Poul Anderson offers something similar in his 1983 Maurai novel, Orion Shall Rise. The book follows tumultuous path of Talence Iern Ferlay as he navigates the geopolitics of a postapoaclyptic world. The plot is enormously complicated, but the gist concerns the renegade Northwest Union (roughly the Pacific Northwest of the today’s United States and Canada) attempting to reactivate the extremely controversial Project Orion, an American Cold War fantasia of using nuclear explosions to propel a spacecraft. The Maurai Federation (hailing from New Zealand and Australia) keep the world stable under a strictly anti-nuclear regime, and the Northwest Union chafes under their collaboration with the Domain (today’s Western Europe), which is kept in order through a Buckminister-Fulleresque solar-powered Skyholm tower.… This is a world of solar and wind power, where distances are vast and languages and peoples have become intermixed and fragmented. Almost every language from before the nuclear war has intermixed and evolved, with the surprising exception of Brezhoneg (Breton), Iern’s native tongue — rather remarkable given that Brezhoneg is struggling today.

Brezhoneg may have survived in Orion Shall Rise, but English didn’t. Here’s a capsule description of what happened, interjected in a conversation between Iern (from the [European] Domain) and his lover Ronica (from the [North American] Northwest Union):

“She spoke Unglish, but Iern understood. At odd moments along the way, she had led him in practicing it, and Vanna had shown him books in it. The written language was sufficiently near Angley that he knew he could quickly learn to read, if not to write very reliably. Speech would take a while longer. As yet, he could only follow Ronica, because he was used to her voice, and only in fragments. However, it had become clear to him — as Mikli had remarked on an evening at the campfire — that the two speeches transformed into each other according to fairly regular rules. Once he had mastered those, fluency would become just a matter of exercise and of acquiring vocabulary.

The dialects of Ingliss present in various parts of Oceania were something else again. As for Maurai, while its grammatical structure was basically Hinja-Uropan, scarcely half its words were related to Angley or Francey, and their line of descent had seen countless mutations.” (Poul Anderson, Orion Shall Rise [New York: Pocket Books, 1983] 271-272.)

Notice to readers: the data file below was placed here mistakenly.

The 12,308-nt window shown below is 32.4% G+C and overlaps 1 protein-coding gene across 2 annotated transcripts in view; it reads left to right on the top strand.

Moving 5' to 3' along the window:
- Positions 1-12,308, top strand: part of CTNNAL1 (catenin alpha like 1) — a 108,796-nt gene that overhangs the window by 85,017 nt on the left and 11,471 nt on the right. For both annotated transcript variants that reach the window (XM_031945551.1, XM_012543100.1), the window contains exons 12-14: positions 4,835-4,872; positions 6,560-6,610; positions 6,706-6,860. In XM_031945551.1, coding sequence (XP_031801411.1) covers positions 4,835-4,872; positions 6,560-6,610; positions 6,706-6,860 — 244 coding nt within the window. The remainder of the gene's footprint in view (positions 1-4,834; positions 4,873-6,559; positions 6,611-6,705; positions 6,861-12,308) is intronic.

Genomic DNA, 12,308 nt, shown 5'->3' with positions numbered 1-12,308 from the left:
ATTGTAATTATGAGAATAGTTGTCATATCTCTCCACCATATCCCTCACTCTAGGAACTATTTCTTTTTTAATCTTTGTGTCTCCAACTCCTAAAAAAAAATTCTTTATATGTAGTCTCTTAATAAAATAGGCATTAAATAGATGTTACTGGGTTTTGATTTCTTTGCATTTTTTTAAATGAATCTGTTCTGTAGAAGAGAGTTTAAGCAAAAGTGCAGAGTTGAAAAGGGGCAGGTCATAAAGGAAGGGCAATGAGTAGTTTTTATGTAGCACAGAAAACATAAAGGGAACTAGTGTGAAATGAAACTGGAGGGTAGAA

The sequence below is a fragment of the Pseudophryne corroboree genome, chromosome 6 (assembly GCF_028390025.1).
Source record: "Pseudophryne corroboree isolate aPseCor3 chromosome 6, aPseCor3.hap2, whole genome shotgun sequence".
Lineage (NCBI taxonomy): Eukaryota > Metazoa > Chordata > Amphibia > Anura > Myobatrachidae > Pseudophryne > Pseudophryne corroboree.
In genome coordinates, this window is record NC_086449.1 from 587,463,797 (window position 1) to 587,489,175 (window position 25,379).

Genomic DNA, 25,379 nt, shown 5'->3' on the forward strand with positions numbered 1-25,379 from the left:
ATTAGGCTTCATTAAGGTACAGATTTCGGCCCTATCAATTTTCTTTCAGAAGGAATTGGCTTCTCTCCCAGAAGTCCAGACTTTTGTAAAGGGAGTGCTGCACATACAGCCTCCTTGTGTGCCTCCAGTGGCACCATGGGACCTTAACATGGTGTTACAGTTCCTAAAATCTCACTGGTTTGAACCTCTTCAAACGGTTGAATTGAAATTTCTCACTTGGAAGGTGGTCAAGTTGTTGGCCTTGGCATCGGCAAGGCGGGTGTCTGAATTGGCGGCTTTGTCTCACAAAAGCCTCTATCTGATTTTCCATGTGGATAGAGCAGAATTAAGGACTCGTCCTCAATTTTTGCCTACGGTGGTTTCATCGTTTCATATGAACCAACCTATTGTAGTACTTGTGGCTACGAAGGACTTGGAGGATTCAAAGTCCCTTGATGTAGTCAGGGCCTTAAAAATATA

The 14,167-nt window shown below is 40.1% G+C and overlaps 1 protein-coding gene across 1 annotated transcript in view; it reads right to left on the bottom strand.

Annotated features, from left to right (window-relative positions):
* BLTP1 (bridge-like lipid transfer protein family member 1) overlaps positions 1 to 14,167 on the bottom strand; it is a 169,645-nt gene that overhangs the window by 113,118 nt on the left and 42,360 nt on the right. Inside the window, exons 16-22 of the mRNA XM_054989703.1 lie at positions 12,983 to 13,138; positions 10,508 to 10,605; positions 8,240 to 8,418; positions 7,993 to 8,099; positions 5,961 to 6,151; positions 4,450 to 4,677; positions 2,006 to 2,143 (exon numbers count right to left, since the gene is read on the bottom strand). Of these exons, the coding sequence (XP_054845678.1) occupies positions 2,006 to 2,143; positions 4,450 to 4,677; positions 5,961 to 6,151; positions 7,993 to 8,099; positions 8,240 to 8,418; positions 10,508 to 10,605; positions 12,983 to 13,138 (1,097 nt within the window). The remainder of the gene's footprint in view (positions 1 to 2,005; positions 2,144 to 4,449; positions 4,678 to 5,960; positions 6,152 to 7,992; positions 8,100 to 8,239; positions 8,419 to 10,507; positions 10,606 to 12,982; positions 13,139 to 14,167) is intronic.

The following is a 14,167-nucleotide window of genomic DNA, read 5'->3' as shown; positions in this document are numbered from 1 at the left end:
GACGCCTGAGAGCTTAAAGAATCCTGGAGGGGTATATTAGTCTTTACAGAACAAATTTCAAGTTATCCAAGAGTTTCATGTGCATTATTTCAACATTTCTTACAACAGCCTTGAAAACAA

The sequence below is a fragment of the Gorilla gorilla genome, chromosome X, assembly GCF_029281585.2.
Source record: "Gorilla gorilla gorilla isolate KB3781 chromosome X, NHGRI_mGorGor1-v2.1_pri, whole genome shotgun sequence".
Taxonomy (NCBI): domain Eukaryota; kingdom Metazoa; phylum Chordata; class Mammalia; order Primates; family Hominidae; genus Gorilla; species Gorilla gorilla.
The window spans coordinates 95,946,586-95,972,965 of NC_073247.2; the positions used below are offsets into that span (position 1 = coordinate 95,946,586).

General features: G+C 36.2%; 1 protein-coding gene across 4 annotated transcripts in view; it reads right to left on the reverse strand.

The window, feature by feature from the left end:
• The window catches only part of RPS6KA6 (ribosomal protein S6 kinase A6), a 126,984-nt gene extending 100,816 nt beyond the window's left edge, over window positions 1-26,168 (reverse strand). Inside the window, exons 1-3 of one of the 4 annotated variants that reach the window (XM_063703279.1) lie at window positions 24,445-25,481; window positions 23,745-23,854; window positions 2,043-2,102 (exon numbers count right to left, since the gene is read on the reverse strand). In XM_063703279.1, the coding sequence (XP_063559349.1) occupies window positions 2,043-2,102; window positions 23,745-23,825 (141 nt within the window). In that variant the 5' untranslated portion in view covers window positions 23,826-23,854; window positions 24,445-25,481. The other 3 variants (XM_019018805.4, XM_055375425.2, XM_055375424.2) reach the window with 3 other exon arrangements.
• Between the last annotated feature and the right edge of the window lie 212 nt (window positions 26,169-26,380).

Out of one language, emerged three. There’s an ironic twist here, because contemporary English is the product of a melding of languages (Old English, French, Latin, some Scandinavian dialects, and more) — the result of invasions and in-migrations. (To get a sense of this, click here1 to see the Latin/Romance-derived terms in the above passage; just about everything else is Germanic.)

It is not very difficult to figure out where Anderson and Miller got the idea from, for this is the basic picture of what happened to Latin in the centuries following Late Antiquity’s version of a nuclear apocalypse: the collapse of the Western Roman Empire. (The East functioned for centuries to come as the empire we now know as Byzantium — they continued to call it “Rome” — based in Constantinople, but they spoke Greek so we don’t need to worry about them for this story.)

You do not have to be intimately familiar with Roman history to understand and enjoy the nuclear novels, but if you happen to be conversant in your Diocletian and Ostrogoths, it certainly helps, for the parallels are deliberately built on several levels: empires that span what was for them the known world, built on military superiority and (the vestige of) republican institutions, technological innovation, implacable foes in the East (Persia mainly, but the Germanic tribes are sometimes invoked), and so on. And, in the end, Rome fell, spawning — with apologies to Medieval historians, but so the popular imagination would insist — darkness and chaos across Europe for about a millennium, until the Renaissance revived Roman traditions. In the nuclear novels, aspects of the decline and fall of Rome are rehearsed over and over again — implicitly and sometimes explicitly.

The linguistic version of this story is straightforward. When the Roman Empire collapsed, the populations speaking regional varieties of Latin across Western Europe and the Mediterranean began to diverge into separate languages, which we know today as the “Romance languages”: French, Italian, Portuguese, Spanish, Romanian, and others. What Anderson (Angley, Ingliss, Unglish) and Miller (Alleghenian, Southwest) described for English was simply a direct parallel to the Latin. The books themselves were written in “antediluvian English,” but they didn’t need to be.